Vaadin 7 alpha3 - JavaScript

Vaadin 7 alpha3 brings major new ways of using JavaScript together with Vaadin.

Loading external JavaScript files

We have added a @JavaScript annotation that can be added to any Component or Extension class to tell the resource that certain JavaScript files should be included on the page before the corresponding client-side code is initialized. Using this annotation, you can either define files to be loaded from an absolute URL or directly from the classpath, e.g. directly from an add-on’s JAR file. The framework takes care of loading the JavaScript file and ensuring it has been evaluated before the client-side Connector is initialized. No need for polling for tags or modifying the generated bootstrap page for this.

By the way, there’s also a @StyleSheet annotation which works in the same way but includes CSS style sheets.

Calling server-side code from JavaScript

Calling JavaScript code from the server has been possible using the executeJavascript() method. We have now also added support for defining server-side callbacks that can be triggered through JavaScript, i.e. you can publish JavaScript methods which call your server side methods. This can be used e.g. to integrate a Vaadin application with existing JavaScript functionality on the host page. The new functionality can be found in the new JavaScript class which now also takes care of the previous executeJavascript functionality.

JavaScript Components and Extensions

The biggest new feature related to JavaScript is that you can now implement all the client-side logic for a Component or Extension with only JavaScript and no GWT code at all. This is mainly intended for integrating existing JavaScript libraries so that you can write the connector logic for tying the library API to Vaadin’s server-side code. We have redesigned the way shared state and RPC data are encoded to enable passing logically structured JSON objects directly to JavaScript code without any client-side conversion going on in GWT. This also means that there’s no need to recompile your Widgetset after making changes to shared state classes or RPC interfaces as long as they are only used by JavaScript connectors.

Compatible with GWT connectors

The JavaScript features are so deeply integrated into the Vaadin core that you’d only need to change three lines of code in an existing server-side component to make it use a JavaScript connector instead of a GWT connector. Besides this compatibility with GWT connectors, you can also use a simplified RPC mechanism that has been designed especially for JavaScript. The simplified RPC lets you fully utilize the dynamic features of JavaScript while still providing a nice statically typed server-side Java API.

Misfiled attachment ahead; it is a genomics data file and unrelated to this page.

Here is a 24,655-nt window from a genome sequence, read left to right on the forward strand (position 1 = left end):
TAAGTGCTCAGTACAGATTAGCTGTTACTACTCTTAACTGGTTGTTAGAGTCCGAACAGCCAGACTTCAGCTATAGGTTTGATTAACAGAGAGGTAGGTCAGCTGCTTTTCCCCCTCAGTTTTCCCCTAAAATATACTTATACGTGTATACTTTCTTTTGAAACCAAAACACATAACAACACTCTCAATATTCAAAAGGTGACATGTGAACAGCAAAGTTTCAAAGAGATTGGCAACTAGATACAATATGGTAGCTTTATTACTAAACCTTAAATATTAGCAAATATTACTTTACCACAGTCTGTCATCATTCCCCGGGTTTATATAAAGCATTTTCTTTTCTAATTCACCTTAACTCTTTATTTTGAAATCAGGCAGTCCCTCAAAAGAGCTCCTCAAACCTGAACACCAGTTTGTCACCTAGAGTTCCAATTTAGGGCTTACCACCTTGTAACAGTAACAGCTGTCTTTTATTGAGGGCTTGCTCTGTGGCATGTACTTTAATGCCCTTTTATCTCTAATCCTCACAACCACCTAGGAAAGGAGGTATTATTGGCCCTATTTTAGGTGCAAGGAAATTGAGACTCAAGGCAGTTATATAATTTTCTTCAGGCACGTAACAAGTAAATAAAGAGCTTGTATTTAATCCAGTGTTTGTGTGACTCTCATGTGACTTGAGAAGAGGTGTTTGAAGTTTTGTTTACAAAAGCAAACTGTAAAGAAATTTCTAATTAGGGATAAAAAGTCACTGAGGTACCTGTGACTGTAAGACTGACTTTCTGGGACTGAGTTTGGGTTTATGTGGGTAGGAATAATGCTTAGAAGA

For short examples on how to use the new features, check out the Vaadin 7 mini tutorials:
For information on how to migrate from Vaadin 6 to Vaadin 7, see

This is an alpha release so we expect there to be bugs and still expect changes will be made to the API and functionality before the final 7.0.0 release. All your comments on the new features are welcome. Please post all Vaadin 7 related comments in the Vaadin 7 category of the forum.

Hallo Artur,

I started a new vaadin 7 project and have some questions about integrating javascript into an UI Component.
I want to display the current time and date in the browser. I want to use a javascript function to update the current time every second.

Label date = new Label("<div style=\"text-align: left;\"><span id=\"theDate\">00.00.0000</span></div>", ContentMode.HTML);
        Label time = new Label("<div style=\"text-align: left;\"><span id=\"theTime\">00.00.0000</span></div>", ContentMode.HTML);

        StringBuilder script = new StringBuilder();

        script.append("function setTime(){");
        script.append("var c = new Date();");
        script.append("var date = fm(c.getDate()) + \".\" + fm(c.getMonth()+1) + \".\" + (c.getYear() + 1900);");
        script.append("var time = c.getHours() + ':' + fm(c.getMinutes()) + ':' + fm(c.getSeconds());");
        script.append("document.getElementById('theDate').innerHTML= date;");
        script.append("document.getElementById('theTime').innerHTML= time;");
        script.append("function fm(num) { if (num < 10) { return '0' + num; } return num; }");
        script.append("setInterval(\"setTime()\", 1000);");


When i use setInterval to call my function every second firebug show me an error with message:

ReferenceError: setTime is not defined
(230 out of range 45)
ucrs-c…min-war (Zeile 230)

When i directly call my setTime function it works fine (without updating the time every second)!

Do you have any ideas to solve my problem?


Your problem is caused because setInterval is evaling “setTime()” in the global scope whereas the function is only defined in the local scope where the script is evaluated.

The best workaround to this is to pass the function directly to setInterval instead of passing a string that is evaluated by the javascript engine. This is done by changing your last row to pass the setTime function instead of a string containing the name of the function.

script.append("setInterval(setTime, 1000);");

Thanks for the workaround. This work’s!


Is it possible to include javascript file as follows:


providing relative path for the javascript file in the annotation is required in my project as i want to keep java files and javascript files in different folders.

Related vaadin forum post :!/thread/4924537

Kunal Patil

Why does the @javascript load before the CSS file? It would be better for performance if it loaded after. Is there a workaround?

Also, is there an option to load the @javascript just above the closing body tag?